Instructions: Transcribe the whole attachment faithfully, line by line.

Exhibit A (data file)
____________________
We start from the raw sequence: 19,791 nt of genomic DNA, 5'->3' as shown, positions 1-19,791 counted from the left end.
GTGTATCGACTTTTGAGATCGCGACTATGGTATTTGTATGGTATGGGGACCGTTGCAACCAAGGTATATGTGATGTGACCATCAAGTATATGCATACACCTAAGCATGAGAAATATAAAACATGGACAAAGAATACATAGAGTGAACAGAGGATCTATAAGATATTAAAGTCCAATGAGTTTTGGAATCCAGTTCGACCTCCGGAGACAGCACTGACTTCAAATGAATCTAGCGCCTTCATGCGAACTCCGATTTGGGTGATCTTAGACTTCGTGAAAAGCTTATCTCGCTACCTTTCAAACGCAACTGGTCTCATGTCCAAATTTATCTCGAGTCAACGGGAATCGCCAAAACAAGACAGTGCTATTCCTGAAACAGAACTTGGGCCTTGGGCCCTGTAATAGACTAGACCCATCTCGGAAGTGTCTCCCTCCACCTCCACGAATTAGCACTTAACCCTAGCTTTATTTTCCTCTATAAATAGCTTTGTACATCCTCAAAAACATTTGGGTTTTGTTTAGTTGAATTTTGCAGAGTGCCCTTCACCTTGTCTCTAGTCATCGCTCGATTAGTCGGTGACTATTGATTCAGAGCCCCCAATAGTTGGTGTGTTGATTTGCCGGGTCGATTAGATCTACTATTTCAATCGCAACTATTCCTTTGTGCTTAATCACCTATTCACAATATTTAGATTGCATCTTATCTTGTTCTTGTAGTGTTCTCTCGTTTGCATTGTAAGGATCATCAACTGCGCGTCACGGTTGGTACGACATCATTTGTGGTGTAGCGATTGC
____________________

We start from the raw sequence: 19,791 nt of genomic DNA, 5'->3' as shown, positions 1-19,791 counted from the left end.
GTGTATCGACTTTTGAGATCGCGACTATGGTATTTGTATGGTATGGGGACCGTTGCAACCAAGGTATATGTGATGTGACCATCAAGTATATGCATACACCTAAGCATGAGAAATATAAAACATGGACAAAGAATACATAGAGTGAACAGAGGATCTATAAGATATTAAAGTCCAATGAGTTTTGGAATCCAGTTCGACCTCCGGAGACAGCACTGACTTCAAATGAATCTAGCGCCTTCATGCGAACTCCGATTTGGGTGATCTTAGACTTCGTGAAAAGCTTATCTCGCTACCTTTCAAACGCAACTGGTCTCATGTCCAAATTTATCTCGAGTCAACGGGAATCGCCAAAACAAGACAGTGCTATTCCTGAAACAGAACTTGGGCCTTGGGCCCTGTAATAGACTAGACCCATCTCGGAAGTGTCTCCCTCCACCTCCACGAATTAGCACTTAACCCTAGCTTTATTTTCCTCTATAAATAGCTTTGTACATCCTCAAAAACATTTGGGTTTTGTTTAGTTGAATTTTGCAGAGTGCCCTTCACCTTGTCTCTAGTCATCGCTCGATTAGTCGGTGACTATTGATTCAGAGCCCCCAATAGTTGGTGTGTTGATTTGCCGGGTCGATTAGATCTACTATTTCAATCGCAACTATTCCTTTGTGCTTAATCACCTATTCACAATATTTAGATTGCATCTTATCTTGTTCTTGTAGTGTTCTCTCGTTTGCATTGTAAGGATCATCAACTGCGCGTCACGGTTGGTACGACATCATTTGTGGTGTAGCGATTGC